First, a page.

Denver Zoo Map

By Jennifer Preusser, Denver Zoo Bird Keeper

Introducing this week's feathered friend, Patsy, the Micronesian kingfisher (Todiramphus cinnamomina cinnamomina). Patsy is one of three species of kingfisher that live on the islands of Micronesia. Her species originated from the island of Guam, while the other two are located on the islands of Palau and Pohnpei.

By Shannon Block, President/CEO

I am preparing to dive into frigid waters for the Polar Plunge next month, in support of an amazing cause that is close to my heart, the Special Olympics Colorado. As I contemplate my lack of preparedness (how does one prepare?), I am reminded of what the event is really about, bringing attention to those with special needs and finding solutions to support them in our community.

By Jessica Leckrone, Denver Zoo Bird Keeper

Introducing this week’s feathered friend, Baby Mike, the Egyptian plover (Pluvianus aegyptius). Baby Mike is a female Egyptian plover, also known as the crocodile bird. She gets her name from one the keepers who assisted with her hatch, as well cared for her until she was an adult. She hatched at Denver Zoos propagation building on April 4, 2012. There, her keeper, Mike, made sure that she had everything she needed to become a healthy adult.

By Shannon Block, President/CEO

Denver Zoo is a place where many come to escape from the challenges of everyday life. Last month, we hosted a special Zoo Lights party for the young residents of Denver Children's Home that allowed one particular young man to do just that.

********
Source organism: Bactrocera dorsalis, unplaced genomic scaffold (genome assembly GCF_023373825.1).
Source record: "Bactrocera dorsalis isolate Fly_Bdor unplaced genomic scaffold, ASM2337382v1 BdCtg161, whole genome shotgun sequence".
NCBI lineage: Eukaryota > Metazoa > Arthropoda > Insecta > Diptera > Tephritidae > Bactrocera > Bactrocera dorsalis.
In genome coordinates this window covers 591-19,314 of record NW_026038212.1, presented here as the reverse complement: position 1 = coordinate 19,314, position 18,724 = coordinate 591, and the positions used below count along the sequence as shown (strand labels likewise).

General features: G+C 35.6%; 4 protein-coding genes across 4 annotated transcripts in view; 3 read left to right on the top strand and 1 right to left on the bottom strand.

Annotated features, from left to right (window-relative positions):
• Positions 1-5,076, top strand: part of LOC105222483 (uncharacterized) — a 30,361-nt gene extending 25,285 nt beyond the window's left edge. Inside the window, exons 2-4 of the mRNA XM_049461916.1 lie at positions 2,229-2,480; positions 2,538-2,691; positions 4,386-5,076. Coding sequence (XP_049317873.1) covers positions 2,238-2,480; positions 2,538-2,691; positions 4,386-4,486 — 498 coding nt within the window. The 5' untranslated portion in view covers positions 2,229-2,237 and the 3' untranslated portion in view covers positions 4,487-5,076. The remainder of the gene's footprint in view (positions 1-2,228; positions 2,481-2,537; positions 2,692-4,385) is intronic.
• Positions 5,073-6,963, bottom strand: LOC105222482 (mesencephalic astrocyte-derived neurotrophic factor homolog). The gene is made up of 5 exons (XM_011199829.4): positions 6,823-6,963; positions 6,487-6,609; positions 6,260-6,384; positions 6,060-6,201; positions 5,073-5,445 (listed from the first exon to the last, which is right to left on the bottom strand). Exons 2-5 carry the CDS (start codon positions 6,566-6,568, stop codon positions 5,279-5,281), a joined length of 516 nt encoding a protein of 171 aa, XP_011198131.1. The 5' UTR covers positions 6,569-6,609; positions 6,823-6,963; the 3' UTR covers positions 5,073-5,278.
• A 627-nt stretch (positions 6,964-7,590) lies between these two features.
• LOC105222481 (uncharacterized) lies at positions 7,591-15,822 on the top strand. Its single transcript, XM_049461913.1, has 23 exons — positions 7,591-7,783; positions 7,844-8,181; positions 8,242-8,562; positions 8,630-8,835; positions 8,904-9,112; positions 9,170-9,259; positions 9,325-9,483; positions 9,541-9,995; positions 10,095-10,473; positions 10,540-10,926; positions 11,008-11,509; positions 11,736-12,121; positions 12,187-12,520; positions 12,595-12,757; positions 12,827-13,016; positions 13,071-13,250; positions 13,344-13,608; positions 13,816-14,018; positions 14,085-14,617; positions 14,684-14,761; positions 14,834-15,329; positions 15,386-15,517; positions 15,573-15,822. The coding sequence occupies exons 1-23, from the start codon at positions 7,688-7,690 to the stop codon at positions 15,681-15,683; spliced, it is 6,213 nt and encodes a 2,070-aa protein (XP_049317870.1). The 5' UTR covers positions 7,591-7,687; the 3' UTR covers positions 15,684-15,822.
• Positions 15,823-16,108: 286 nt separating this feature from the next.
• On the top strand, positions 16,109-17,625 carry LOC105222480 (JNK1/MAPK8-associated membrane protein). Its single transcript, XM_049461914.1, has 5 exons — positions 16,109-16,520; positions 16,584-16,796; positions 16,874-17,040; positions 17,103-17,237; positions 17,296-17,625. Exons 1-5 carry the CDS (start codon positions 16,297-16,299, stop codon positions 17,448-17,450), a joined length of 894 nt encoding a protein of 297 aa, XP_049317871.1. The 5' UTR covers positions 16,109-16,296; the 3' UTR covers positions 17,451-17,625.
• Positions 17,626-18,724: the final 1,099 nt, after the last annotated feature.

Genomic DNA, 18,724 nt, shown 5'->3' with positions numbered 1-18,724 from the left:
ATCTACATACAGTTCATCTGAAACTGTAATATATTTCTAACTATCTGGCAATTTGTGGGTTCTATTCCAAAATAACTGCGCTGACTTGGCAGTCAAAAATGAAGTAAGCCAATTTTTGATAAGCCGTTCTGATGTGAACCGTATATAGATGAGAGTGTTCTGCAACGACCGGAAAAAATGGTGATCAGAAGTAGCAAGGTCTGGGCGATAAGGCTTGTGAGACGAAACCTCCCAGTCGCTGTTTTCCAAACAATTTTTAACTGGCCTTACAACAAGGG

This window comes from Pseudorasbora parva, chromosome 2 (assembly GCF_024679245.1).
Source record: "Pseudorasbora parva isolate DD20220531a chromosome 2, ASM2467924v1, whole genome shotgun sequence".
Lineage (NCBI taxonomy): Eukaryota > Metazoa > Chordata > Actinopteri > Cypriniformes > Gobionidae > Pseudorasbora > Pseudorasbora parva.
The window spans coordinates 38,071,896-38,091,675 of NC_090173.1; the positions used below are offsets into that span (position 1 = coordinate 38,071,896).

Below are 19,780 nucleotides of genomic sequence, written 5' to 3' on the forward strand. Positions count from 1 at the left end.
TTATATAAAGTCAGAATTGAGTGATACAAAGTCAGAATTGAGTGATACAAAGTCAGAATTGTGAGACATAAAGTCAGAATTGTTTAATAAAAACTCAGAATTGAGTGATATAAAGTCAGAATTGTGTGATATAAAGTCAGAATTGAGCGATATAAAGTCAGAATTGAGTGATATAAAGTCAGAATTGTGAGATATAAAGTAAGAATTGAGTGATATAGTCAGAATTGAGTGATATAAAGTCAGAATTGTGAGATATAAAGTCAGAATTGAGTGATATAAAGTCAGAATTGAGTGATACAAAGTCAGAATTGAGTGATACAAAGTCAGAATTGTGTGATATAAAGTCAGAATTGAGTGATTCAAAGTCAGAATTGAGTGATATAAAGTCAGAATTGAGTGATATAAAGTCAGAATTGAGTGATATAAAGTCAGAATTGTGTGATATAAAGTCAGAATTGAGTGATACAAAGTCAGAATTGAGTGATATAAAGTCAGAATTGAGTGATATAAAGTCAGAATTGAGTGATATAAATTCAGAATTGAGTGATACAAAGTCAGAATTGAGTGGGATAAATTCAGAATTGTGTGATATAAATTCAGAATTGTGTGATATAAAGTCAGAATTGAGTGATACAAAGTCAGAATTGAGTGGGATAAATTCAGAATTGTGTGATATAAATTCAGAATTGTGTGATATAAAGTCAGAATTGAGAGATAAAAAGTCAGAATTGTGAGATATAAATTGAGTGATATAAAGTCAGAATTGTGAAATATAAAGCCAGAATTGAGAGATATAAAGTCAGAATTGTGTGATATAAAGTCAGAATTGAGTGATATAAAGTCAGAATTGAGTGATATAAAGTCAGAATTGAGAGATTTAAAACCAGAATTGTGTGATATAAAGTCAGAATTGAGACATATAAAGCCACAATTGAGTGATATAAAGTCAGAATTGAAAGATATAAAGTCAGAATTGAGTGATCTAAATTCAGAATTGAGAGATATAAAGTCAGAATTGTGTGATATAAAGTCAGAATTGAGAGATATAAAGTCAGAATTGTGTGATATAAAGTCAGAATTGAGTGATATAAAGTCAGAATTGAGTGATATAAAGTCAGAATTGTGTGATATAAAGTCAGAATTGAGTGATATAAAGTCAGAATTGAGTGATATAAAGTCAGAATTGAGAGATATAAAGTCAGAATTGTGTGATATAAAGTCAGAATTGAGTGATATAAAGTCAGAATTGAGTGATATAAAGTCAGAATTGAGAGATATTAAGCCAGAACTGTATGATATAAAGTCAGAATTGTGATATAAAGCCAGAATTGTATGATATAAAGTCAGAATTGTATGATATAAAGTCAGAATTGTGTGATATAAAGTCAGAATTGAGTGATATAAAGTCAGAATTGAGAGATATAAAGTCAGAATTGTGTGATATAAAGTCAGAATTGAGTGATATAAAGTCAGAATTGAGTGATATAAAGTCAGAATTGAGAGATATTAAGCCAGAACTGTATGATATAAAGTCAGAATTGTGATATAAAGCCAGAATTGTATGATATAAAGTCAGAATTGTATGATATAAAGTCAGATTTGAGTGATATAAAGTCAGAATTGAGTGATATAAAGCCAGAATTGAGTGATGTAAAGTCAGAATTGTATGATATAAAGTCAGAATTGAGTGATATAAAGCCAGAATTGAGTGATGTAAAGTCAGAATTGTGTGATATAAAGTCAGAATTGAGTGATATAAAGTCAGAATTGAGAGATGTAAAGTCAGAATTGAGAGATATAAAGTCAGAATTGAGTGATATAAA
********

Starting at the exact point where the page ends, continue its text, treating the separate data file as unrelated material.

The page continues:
By Shannon Block, President/CEO

I was very touched by a story I heard recently about a pair of 11-year-old twins who visited the Zoo at the end of December. The interesting thing about their visit was what they held in their hands and intended to do with it.

By Jennifer Preusser, Denver Zoo Bird Keeper

Introducing this week’s feathered friend, Bella Donna, a Blue-crowned laughingthrush (Dryonastes courtoisi). And yes, laughingthrush is actually one word in this case. Blue-crowned laughingthrushes were formerly a subspecies of yellow-throated laughingthrushes (Garrulax galbanus), but split off to their own species. Members of this species have a pale, grey crown opposed to the blue color on the blue-crowned laughingthrushes, but otherwise the two look very similar.

By Jennifer Preusser, Denver Zoo Bird Keeper

This week’s feathered friend is Sue the hamerkop (Scopus umbretta), who came to Denver Zoo in 2014 with her mate, George, from San Diego Zoo. They live in the Rainforest Room of Bird World, Presented by Frontier Airlines. You can distinguish George from Sue because of his interesting “hairstyle.” Like his namesake from Seinfeld, he has a balding pattern of missing feathers on top his head. Sue has distinctive white “eyebrows” or feathers that set her apart in looks.

By Anna Taugher, Denver Zoo Horticulturist

When you think of Colorado, what images come to mind? Most likely, they include mountain lions, big horn sheep and bears (oh my!), of course, in the picturesque setting of steep Rocky Mountains and evergreen trees.

By Shannon Block, President/CEO

Have you ever seen a wild horse? I’m not talking about the stallions that gallop across the ranges of North America. They are actually the feral descendants of domesticated horses. What I’m referring to here is the Przewalski's horse, pronounced “sheh-VAL-skee’s,” which is the only truly wild horse in existence. And, it has a very interesting story—it was once extinct.

By Jennifer Preusser, Denver Zoo Bird Keeper

Introducing D Reverend, the green-naped pheasant pigeon (Otidiphaps nobilis nobilis) and new resident here at Denver Zoo. D Reverend is a little over 1 year old. He is a popular resident of the Rainforest Room, since he is so active and frequently moves around the room, coming very close to people. He is joined by another green-naped pheasant pigeon named Myrtle. You can recognize D Reverend by his orange colored band.

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